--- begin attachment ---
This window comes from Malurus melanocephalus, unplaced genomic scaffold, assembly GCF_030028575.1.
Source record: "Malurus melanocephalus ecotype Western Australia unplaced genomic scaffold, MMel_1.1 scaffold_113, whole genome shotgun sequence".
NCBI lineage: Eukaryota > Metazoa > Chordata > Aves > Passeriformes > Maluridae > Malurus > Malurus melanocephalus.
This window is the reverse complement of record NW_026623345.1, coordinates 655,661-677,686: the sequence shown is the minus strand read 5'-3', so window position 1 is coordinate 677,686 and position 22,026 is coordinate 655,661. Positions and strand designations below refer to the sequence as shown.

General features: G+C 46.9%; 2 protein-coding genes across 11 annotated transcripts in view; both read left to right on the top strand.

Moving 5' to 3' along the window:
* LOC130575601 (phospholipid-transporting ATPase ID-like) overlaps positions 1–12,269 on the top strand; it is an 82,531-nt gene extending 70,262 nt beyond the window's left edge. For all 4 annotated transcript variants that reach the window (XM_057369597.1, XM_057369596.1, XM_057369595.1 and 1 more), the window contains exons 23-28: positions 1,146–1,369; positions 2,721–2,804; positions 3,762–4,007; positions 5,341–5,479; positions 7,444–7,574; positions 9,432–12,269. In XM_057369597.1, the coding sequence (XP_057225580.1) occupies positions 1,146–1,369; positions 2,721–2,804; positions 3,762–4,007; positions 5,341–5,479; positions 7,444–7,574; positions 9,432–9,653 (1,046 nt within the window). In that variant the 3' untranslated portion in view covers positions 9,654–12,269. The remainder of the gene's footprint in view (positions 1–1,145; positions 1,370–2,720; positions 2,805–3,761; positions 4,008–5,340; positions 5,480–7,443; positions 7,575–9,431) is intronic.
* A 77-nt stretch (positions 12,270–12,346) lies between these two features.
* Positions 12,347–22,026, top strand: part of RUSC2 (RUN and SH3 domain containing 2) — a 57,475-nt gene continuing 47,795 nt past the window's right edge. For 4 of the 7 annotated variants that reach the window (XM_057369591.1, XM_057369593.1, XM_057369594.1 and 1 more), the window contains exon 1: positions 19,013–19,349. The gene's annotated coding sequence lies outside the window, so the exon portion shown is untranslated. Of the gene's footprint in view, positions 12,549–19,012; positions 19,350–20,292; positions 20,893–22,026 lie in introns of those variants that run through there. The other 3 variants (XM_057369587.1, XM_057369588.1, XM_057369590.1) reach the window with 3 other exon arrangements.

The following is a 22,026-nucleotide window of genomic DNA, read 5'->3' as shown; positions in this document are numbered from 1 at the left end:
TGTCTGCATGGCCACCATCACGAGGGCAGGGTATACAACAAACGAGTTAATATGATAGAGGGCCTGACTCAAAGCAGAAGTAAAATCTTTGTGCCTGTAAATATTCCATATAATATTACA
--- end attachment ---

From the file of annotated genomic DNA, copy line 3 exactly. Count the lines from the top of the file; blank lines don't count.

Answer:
NCBI lineage: Eukaryota > Metazoa > Chordata > Aves > Passeriformes > Maluridae > Malurus > Malurus melanocephalus.